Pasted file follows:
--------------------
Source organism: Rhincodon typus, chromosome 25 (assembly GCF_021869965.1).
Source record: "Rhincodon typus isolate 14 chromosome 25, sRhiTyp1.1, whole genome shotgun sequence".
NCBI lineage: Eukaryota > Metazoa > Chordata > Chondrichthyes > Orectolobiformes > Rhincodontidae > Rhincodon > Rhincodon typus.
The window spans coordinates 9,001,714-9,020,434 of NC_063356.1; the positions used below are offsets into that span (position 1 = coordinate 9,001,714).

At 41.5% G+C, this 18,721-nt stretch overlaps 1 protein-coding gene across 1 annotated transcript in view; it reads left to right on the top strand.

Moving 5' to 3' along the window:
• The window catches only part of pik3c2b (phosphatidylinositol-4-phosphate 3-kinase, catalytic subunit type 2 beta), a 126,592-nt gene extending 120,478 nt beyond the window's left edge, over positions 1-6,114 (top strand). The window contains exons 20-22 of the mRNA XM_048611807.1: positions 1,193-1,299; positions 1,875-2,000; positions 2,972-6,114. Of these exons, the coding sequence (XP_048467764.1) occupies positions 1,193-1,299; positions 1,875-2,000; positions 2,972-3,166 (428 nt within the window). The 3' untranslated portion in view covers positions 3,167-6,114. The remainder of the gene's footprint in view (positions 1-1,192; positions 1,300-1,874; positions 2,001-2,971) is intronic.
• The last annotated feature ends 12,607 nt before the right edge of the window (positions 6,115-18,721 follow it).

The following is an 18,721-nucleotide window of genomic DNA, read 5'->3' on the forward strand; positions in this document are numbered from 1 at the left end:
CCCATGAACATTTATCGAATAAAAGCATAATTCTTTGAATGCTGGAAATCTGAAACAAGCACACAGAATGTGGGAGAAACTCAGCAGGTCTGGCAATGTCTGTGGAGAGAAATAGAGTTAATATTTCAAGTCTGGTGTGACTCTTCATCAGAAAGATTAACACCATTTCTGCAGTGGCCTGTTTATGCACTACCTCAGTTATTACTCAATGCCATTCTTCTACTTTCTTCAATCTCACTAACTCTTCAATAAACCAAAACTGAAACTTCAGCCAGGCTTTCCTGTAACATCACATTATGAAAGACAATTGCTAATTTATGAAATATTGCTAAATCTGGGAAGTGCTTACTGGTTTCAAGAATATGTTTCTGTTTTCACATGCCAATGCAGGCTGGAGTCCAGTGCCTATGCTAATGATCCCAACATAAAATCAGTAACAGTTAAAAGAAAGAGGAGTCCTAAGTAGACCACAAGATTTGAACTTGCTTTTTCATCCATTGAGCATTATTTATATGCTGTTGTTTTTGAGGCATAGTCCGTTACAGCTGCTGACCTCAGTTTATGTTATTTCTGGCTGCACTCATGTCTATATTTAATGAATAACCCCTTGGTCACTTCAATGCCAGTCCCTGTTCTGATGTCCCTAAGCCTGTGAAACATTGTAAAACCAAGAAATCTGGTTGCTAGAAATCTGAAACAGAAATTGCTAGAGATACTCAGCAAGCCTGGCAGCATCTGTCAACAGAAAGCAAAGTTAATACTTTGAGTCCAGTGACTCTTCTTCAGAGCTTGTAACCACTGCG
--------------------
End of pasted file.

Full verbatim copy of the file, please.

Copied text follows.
Source organism: Rhincodon typus, chromosome 25 (assembly GCF_021869965.1).
Source record: "Rhincodon typus isolate 14 chromosome 25, sRhiTyp1.1, whole genome shotgun sequence".
NCBI lineage: Eukaryota > Metazoa > Chordata > Chondrichthyes > Orectolobiformes > Rhincodontidae > Rhincodon > Rhincodon typus.
The window spans coordinates 9,001,714-9,020,434 of NC_063356.1; the positions used below are offsets into that span (position 1 = coordinate 9,001,714).

At 41.5% G+C, this 18,721-nt stretch overlaps 1 protein-coding gene across 1 annotated transcript in view; it reads left to right on the top strand.

Moving 5' to 3' along the window:
• The window catches only part of pik3c2b (phosphatidylinositol-4-phosphate 3-kinase, catalytic subunit type 2 beta), a 126,592-nt gene extending 120,478 nt beyond the window's left edge, over positions 1-6,114 (top strand). The window contains exons 20-22 of the mRNA XM_048611807.1: positions 1,193-1,299; positions 1,875-2,000; positions 2,972-6,114. Of these exons, the coding sequence (XP_048467764.1) occupies positions 1,193-1,299; positions 1,875-2,000; positions 2,972-3,166 (428 nt within the window). The 3' untranslated portion in view covers positions 3,167-6,114. The remainder of the gene's footprint in view (positions 1-1,192; positions 1,300-1,874; positions 2,001-2,971) is intronic.
• The last annotated feature ends 12,607 nt before the right edge of the window (positions 6,115-18,721 follow it).

The following is an 18,721-nucleotide window of genomic DNA, read 5'->3' on the forward strand; positions in this document are numbered from 1 at the left end:
CCCATGAACATTTATCGAATAAAAGCATAATTCTTTGAATGCTGGAAATCTGAAACAAGCACACAGAATGTGGGAGAAACTCAGCAGGTCTGGCAATGTCTGTGGAGAGAAATAGAGTTAATATTTCAAGTCTGGTGTGACTCTTCATCAGAAAGATTAACACCATTTCTGCAGTGGCCTGTTTATGCACTACCTCAGTTATTACTCAATGCCATTCTTCTACTTTCTTCAATCTCACTAACTCTTCAATAAACCAAAACTGAAACTTCAGCCAGGCTTTCCTGTAACATCACATTATGAAAGACAATTGCTAATTTATGAAATATTGCTAAATCTGGGAAGTGCTTACTGGTTTCAAGAATATGTTTCTGTTTTCACATGCCAATGCAGGCTGGAGTCCAGTGCCTATGCTAATGATCCCAACATAAAATCAGTAACAGTTAAAAGAAAGAGGAGTCCTAAGTAGACCACAAGATTTGAACTTGCTTTTTCATCCATTGAGCATTATTTATATGCTGTTGTTTTTGAGGCATAGTCCGTTACAGCTGCTGACCTCAGTTTATGTTATTTCTGGCTGCACTCATGTCTATATTTAATGAATAACCCCTTGGTCACTTCAATGCCAGTCCCTGTTCTGATGTCCCTAAGCCTGTGAAACATTGTAAAACCAAGAAATCTGGTTGCTAGAAATCTGAAACAGAAATTGCTAGAGATACTCAGCAAGCCTGGCAGCATCTGTCAACAGAAAGCAAAGTTAATACTTTGAGTCCAGTGACTCTTCTTCAGAGCTTGTAACCACTGCG